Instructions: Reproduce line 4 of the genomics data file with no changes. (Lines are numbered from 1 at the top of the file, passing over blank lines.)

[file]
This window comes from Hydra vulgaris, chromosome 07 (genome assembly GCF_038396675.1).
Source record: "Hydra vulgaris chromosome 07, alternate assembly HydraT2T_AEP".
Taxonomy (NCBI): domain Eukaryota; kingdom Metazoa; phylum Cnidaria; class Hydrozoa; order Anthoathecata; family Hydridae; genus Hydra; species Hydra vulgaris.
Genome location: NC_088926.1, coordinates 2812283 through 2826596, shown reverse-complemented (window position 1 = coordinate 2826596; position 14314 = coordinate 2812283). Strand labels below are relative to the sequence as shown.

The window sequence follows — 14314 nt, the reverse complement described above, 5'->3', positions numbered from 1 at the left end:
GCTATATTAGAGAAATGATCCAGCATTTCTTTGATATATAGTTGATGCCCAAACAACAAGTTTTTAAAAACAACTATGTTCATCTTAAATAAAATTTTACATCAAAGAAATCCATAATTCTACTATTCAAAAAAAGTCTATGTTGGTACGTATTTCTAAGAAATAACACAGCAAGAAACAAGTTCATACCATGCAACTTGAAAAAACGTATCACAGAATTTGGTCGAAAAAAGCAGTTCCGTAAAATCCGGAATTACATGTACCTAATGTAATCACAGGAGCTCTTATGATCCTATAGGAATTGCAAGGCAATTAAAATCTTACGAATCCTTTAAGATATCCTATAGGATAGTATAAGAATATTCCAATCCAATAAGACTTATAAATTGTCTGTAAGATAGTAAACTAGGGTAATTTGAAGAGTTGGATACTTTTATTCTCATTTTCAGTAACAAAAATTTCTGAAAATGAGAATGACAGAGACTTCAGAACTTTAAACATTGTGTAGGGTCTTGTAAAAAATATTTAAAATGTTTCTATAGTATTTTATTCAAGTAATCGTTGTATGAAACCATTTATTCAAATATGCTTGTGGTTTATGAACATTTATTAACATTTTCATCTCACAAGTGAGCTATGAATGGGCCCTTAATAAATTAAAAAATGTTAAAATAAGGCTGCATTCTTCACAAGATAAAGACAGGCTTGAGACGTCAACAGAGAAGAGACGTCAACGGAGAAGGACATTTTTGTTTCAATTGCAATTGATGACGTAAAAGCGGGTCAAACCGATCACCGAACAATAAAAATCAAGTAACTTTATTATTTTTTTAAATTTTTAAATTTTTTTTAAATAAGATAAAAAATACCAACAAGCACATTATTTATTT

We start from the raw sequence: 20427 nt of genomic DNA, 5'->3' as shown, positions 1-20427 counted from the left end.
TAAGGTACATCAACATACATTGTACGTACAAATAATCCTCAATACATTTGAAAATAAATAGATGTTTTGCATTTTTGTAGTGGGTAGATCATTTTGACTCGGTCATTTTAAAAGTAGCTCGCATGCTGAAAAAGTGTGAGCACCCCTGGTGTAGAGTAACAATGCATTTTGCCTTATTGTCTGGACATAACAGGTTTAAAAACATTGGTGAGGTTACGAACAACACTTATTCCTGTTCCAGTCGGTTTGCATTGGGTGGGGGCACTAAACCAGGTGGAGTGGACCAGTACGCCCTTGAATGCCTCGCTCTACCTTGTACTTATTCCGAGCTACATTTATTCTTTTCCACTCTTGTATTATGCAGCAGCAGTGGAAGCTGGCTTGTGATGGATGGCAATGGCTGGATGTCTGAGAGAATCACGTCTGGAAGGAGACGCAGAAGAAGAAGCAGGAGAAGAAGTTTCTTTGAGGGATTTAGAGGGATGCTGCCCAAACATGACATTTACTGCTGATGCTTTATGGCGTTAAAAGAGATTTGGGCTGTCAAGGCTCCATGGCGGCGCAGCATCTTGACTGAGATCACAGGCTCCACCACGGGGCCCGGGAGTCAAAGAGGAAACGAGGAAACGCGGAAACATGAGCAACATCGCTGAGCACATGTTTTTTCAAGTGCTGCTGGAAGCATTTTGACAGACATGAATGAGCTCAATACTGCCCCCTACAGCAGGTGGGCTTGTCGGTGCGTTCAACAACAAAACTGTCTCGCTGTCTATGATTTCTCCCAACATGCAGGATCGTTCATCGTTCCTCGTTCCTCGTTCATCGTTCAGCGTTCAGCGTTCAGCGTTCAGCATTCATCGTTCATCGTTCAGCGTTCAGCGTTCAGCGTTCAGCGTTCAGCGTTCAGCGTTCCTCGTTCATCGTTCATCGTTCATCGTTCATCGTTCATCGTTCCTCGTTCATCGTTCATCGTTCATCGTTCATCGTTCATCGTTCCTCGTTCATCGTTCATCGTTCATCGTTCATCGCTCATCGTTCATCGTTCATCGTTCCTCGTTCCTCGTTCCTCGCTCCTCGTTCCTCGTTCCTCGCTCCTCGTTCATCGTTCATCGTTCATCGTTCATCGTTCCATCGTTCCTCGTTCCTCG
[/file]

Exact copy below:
Genome location: NC_088926.1, coordinates 2812283 through 2826596, shown reverse-complemented (window position 1 = coordinate 2826596; position 14314 = coordinate 2812283). Strand labels below are relative to the sequence as shown.